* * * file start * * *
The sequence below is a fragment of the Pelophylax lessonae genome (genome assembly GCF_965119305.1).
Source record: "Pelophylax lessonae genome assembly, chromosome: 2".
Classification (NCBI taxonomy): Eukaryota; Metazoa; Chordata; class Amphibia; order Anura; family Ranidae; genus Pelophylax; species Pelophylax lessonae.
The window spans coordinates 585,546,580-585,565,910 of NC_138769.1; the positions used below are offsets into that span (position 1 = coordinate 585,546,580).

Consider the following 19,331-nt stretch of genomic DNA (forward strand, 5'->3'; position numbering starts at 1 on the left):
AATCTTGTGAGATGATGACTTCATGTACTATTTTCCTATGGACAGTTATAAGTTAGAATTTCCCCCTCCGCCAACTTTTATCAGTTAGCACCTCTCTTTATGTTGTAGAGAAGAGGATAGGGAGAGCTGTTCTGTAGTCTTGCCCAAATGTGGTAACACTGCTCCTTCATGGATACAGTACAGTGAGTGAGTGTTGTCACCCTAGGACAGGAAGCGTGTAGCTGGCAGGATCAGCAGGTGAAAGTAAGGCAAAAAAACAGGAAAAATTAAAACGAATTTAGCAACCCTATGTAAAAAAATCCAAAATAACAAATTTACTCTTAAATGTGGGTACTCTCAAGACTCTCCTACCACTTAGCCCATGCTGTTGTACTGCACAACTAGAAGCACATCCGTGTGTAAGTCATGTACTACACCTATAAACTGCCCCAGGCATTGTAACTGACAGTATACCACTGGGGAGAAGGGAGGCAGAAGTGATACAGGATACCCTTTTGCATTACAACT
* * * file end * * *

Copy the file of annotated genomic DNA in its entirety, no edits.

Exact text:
The sequence below is a fragment of the Pelophylax lessonae genome (genome assembly GCF_965119305.1).
Source record: "Pelophylax lessonae genome assembly, chromosome: 2".
Classification (NCBI taxonomy): Eukaryota; Metazoa; Chordata; class Amphibia; order Anura; family Ranidae; genus Pelophylax; species Pelophylax lessonae.
The window spans coordinates 585,546,580-585,565,910 of NC_138769.1; the positions used below are offsets into that span (position 1 = coordinate 585,546,580).

Consider the following 19,331-nt stretch of genomic DNA (forward strand, 5'->3'; position numbering starts at 1 on the left):
AATCTTGTGAGATGATGACTTCATGTACTATTTTCCTATGGACAGTTATAAGTTAGAATTTCCCCCTCCGCCAACTTTTATCAGTTAGCACCTCTCTTTATGTTGTAGAGAAGAGGATAGGGAGAGCTGTTCTGTAGTCTTGCCCAAATGTGGTAACACTGCTCCTTCATGGATACAGTACAGTGAGTGAGTGTTGTCACCCTAGGACAGGAAGCGTGTAGCTGGCAGGATCAGCAGGTGAAAGTAAGGCAAAAAAACAGGAAAAATTAAAACGAATTTAGCAACCCTATGTAAAAAAATCCAAAATAACAAATTTACTCTTAAATGTGGGTACTCTCAAGACTCTCCTACCACTTAGCCCATGCTGTTGTACTGCACAACTAGAAGCACATCCGTGTGTAAGTCATGTACTACACCTATAAACTGCCCCAGGCATTGTAACTGACAGTATACCACTGGGGAGAAGGGAGGCAGAAGTGATACAGGATACCCTTTTGCATTACAACT